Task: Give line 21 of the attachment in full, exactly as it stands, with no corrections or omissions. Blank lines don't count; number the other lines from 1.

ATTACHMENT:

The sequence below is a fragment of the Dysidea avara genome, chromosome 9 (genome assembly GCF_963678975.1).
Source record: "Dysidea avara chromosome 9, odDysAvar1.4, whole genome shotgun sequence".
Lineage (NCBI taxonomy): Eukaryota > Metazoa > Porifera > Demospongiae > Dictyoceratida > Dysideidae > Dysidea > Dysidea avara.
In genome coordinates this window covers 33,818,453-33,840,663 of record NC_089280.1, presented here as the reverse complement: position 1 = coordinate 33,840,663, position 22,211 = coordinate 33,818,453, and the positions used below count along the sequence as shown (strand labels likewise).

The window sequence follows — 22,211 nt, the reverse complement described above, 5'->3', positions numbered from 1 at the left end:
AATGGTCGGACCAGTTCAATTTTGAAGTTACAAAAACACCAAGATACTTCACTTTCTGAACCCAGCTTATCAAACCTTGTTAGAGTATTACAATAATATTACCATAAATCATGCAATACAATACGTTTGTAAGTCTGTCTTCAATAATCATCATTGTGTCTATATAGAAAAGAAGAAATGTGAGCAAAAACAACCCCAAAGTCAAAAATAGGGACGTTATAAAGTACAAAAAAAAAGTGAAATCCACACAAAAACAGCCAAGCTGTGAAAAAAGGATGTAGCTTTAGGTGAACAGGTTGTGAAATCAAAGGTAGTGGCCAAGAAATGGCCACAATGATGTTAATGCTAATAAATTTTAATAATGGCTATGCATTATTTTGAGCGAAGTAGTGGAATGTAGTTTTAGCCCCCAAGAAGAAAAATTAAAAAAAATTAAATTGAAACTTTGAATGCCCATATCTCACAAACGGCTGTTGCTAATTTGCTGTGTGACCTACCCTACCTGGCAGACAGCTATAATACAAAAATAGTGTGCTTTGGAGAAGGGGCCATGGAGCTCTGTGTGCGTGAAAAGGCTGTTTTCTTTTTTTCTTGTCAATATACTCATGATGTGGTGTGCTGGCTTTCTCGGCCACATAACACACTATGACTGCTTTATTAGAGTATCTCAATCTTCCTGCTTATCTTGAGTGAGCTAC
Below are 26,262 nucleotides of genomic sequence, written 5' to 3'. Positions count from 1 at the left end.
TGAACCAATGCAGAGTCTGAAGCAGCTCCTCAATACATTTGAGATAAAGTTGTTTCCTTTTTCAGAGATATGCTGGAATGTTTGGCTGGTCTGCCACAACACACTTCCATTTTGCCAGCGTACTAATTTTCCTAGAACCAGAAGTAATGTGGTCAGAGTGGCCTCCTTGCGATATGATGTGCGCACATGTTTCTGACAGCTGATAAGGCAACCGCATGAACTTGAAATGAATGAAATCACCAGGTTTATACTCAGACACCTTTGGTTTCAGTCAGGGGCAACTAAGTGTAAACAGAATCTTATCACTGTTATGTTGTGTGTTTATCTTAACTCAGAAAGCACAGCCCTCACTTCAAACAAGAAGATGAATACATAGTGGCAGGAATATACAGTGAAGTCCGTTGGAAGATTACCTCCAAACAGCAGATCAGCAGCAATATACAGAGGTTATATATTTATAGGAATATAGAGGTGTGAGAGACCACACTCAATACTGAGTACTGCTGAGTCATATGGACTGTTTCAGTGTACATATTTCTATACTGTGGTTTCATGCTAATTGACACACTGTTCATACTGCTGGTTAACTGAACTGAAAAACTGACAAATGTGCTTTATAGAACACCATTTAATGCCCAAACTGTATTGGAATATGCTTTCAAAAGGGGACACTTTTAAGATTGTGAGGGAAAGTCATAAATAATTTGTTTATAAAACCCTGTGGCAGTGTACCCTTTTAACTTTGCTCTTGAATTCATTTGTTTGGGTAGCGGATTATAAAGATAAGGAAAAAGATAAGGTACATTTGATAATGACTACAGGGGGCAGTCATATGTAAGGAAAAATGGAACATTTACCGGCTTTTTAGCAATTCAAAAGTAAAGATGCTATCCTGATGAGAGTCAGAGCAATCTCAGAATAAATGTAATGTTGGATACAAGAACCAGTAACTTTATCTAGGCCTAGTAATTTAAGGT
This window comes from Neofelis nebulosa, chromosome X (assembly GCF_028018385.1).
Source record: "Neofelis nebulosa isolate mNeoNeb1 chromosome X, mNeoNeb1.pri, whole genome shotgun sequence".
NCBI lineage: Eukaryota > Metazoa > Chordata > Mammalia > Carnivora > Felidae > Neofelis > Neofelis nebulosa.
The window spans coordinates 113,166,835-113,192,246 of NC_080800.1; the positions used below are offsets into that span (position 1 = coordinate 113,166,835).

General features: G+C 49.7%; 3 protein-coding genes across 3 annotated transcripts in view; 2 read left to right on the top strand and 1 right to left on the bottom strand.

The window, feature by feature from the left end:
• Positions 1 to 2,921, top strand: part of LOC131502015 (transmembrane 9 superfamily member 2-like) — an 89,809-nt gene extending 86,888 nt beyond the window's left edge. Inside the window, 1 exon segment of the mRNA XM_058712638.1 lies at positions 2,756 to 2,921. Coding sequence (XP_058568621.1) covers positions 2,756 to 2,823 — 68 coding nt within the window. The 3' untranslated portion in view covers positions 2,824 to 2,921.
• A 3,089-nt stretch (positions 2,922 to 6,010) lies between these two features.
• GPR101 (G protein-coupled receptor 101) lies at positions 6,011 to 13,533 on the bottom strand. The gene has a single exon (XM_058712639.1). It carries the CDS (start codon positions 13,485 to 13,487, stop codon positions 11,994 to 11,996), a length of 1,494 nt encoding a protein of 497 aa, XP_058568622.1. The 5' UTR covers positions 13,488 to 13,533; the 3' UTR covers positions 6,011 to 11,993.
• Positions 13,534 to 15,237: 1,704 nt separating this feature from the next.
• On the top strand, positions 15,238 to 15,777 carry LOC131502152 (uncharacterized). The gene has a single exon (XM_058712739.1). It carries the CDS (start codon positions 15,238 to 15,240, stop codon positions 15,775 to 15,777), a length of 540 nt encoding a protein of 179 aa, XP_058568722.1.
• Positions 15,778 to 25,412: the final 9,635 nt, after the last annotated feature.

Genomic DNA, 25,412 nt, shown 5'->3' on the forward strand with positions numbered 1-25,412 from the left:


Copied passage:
Genomic DNA, 25,412 nt, shown 5'->3' on the forward strand with positions numbered 1-25,412 from the left: